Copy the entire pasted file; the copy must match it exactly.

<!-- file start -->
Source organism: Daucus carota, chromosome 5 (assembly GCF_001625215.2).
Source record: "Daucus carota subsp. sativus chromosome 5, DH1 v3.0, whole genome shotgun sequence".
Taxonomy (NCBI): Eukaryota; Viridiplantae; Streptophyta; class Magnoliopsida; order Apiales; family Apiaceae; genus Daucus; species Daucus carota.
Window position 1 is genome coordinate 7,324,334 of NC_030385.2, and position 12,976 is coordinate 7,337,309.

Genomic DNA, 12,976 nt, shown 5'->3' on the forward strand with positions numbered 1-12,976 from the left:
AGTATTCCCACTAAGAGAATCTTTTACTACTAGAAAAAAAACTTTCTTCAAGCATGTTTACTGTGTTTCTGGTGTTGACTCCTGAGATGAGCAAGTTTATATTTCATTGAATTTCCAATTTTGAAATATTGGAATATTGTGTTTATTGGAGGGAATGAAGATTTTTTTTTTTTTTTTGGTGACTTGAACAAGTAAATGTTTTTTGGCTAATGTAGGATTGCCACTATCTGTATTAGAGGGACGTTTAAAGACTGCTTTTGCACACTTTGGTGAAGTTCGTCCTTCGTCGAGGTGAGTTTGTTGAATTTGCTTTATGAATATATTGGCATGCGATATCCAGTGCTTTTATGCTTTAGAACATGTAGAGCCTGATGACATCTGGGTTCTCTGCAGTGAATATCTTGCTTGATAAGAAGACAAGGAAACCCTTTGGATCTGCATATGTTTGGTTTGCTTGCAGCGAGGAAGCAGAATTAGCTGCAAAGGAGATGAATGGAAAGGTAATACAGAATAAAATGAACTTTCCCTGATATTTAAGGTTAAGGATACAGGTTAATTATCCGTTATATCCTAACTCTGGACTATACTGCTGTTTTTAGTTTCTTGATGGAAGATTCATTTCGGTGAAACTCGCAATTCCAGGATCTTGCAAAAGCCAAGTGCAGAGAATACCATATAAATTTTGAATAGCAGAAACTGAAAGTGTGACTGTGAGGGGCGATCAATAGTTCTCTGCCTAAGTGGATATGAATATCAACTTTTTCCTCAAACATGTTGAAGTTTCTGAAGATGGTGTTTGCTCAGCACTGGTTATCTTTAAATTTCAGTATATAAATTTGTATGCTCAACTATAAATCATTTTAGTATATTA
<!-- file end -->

Source organism: Daucus carota, chromosome 5 (assembly GCF_001625215.2).
Source record: "Daucus carota subsp. sativus chromosome 5, DH1 v3.0, whole genome shotgun sequence".
Taxonomy (NCBI): Eukaryota; Viridiplantae; Streptophyta; class Magnoliopsida; order Apiales; family Apiaceae; genus Daucus; species Daucus carota.
Window position 1 is genome coordinate 7,324,334 of NC_030385.2, and position 12,976 is coordinate 7,337,309.

Genomic DNA, 12,976 nt, shown 5'->3' on the forward strand with positions numbered 1-12,976 from the left:
AGTATTCCCACTAAGAGAATCTTTTACTACTAGAAAAAAAACTTTCTTCAAGCATGTTTACTGTGTTTCTGGTGTTGACTCCTGAGATGAGCAAGTTTATATTTCATTGAATTTCCAATTTTGAAATATTGGAATATTGTGTTTATTGGAGGGAATGAAGATTTTTTTTTTTTTTTTGGTGACTTGAACAAGTAAATGTTTTTTGGCTAATGTAGGATTGCCACTATCTGTATTAGAGGGACGTTTAAAGACTGCTTTTGCACACTTTGGTGAAGTTCGTCCTTCGTCGAGGTGAGTTTGTTGAATTTGCTTTATGAATATATTGGCATGCGATATCCAGTGCTTTTATGCTTTAGAACATGTAGAGCCTGATGACATCTGGGTTCTCTGCAGTGAATATCTTGCTTGATAAGAAGACAAGGAAACCCTTTGGATCTGCATATGTTTGGTTTGCTTGCAGCGAGGAAGCAGAATTAGCTGCAAAGGAGATGAATGGAAAGGTAATACAGAATAAAATGAACTTTCCCTGATATTTAAGGTTAAGGATACAGGTTAATTATCCGTTATATCCTAACTCTGGACTATACTGCTGTTTTTAGTTTCTTGATGGAAGATTCATTTCGGTGAAACTCGCAATTCCAGGATCTTGCAAAAGCCAAGTGCAGAGAATACCATATAAATTTTGAATAGCAGAAACTGAAAGTGTGACTGTGAGGGGCGATCAATAGTTCTCTGCCTAAGTGGATATGAATATCAACTTTTTCCTCAAACATGTTGAAGTTTCTGAAGATGGTGTTTGCTCAGCACTGGTTATCTTTAAATTTCAGTATATAAATTTGTATGCTCAACTATAAATCATTTTAGTATATTA